Some platforms are meant for personal use (Twitter, Instagram), others (Facebook, Vimeo) can be managed by agencies. Some (Youtube) will depend on the content you plan on sharing.
You should have an account in all of them, even if you aren’t there for now. Just get the name and keep it for yourself from day one.
Don’t forget that registration must be made with the generic email account (“P.O. box”).
There are many manuals of best practices for each and every social media. If should not be your concern for two reasons.
Just keep them happy on the real world (some smiles, some photos, and a hello) and on special occasions (birthday, holidays, new work coming out) share some videos. When you travel abroad on holidays, if you announce too soon your trip, they may stalk you, but at the end you can share some photos for the locals to see. And don’t forget to share all the public attendances you do so they can meet and greet you. That gives visibility to the events that will appreciate the gesture, and having your devoted fan crowd, makes you look more important that you are, landing you a better contract next time. The same goes for advertisement campaigns. If you are being paid to show up, you are being paid to be seen. The more the better.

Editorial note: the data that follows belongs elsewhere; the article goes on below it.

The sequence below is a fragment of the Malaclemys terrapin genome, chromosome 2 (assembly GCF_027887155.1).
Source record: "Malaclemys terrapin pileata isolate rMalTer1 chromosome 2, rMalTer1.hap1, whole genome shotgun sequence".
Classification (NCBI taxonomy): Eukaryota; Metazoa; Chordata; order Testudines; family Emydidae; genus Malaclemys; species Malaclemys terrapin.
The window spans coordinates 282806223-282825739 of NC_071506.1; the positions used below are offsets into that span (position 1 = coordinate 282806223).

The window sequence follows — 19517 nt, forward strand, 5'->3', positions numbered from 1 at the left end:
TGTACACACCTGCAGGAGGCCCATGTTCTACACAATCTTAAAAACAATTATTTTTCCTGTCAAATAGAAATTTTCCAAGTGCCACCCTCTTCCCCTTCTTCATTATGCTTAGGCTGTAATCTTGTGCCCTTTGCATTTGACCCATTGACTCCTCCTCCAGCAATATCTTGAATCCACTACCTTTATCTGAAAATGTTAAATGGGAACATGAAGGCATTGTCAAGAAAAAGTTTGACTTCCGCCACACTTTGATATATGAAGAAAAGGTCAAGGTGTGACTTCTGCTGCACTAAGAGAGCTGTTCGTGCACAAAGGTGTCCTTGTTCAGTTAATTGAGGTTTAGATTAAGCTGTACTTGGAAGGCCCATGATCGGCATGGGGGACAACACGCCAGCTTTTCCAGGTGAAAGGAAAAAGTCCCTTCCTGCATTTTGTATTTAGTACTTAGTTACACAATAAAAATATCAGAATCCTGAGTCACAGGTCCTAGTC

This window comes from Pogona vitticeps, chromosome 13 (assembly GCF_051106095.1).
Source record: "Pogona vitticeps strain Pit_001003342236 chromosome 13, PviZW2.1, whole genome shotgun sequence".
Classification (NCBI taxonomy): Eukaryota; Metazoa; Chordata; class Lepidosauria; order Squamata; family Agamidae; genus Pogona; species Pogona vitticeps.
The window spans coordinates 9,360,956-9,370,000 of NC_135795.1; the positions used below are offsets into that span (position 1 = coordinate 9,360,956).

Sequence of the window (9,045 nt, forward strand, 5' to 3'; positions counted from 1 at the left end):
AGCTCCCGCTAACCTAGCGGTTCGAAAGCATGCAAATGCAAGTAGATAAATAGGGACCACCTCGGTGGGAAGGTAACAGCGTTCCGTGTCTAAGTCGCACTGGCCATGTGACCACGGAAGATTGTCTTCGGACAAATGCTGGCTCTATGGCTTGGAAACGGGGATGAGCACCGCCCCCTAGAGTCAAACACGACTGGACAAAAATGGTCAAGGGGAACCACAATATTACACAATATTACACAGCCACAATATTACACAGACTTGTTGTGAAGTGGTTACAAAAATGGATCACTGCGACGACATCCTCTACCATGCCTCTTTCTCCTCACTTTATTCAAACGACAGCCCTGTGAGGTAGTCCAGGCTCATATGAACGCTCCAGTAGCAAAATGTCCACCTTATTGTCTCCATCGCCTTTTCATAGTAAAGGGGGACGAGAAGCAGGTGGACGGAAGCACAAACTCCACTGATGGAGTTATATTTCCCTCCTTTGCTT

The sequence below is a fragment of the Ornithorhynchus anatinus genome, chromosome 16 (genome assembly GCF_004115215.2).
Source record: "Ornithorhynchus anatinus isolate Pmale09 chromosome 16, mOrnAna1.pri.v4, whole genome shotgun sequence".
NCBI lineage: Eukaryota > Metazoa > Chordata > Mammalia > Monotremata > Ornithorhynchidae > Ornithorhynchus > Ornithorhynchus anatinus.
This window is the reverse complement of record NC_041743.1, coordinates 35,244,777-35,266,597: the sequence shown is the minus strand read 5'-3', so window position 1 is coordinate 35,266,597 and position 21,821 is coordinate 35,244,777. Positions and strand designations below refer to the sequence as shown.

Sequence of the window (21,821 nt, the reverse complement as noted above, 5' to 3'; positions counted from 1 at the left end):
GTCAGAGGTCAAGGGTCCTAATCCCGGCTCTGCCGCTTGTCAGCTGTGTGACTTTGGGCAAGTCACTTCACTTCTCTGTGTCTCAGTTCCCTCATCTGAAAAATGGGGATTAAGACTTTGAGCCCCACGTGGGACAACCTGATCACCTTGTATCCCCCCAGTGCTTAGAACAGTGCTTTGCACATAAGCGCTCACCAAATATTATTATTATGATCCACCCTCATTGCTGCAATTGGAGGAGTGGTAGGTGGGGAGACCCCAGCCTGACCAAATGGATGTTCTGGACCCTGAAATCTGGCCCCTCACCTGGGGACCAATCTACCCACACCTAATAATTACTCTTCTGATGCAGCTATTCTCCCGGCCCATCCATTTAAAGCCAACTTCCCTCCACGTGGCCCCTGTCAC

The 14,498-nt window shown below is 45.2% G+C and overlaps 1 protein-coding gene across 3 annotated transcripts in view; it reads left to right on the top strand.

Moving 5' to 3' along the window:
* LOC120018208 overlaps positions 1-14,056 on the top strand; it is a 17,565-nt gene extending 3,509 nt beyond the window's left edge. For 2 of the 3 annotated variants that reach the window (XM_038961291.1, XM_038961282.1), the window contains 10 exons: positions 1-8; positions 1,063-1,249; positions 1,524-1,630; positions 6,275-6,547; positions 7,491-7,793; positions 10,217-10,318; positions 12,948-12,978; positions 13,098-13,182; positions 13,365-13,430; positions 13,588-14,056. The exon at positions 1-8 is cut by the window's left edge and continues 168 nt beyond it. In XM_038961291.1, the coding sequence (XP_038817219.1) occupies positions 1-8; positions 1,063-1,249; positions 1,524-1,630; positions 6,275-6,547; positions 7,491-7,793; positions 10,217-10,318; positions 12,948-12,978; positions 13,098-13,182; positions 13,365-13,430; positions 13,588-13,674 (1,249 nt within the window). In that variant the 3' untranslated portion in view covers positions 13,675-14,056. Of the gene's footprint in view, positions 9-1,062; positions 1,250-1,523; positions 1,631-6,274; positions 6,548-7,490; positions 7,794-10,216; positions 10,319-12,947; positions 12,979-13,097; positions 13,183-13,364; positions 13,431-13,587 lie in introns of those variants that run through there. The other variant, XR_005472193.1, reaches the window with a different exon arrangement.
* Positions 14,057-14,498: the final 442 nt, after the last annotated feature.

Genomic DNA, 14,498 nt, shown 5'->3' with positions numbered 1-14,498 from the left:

Do not consider the digital presence as something easy or a minor responsibility. It is one of the most important elements of success. There are some productions that measure your success based on the number of subscribers. With the increase in data science information for businesses, having fans in social media will be a key factor for getting hired. Some casting process are based solely on that criteria but don’t get me started on that. I have a strong opinion against that.
There are digital natives and natural born influencers that can control such power. Those are paid by each post. The
The main and oldest rule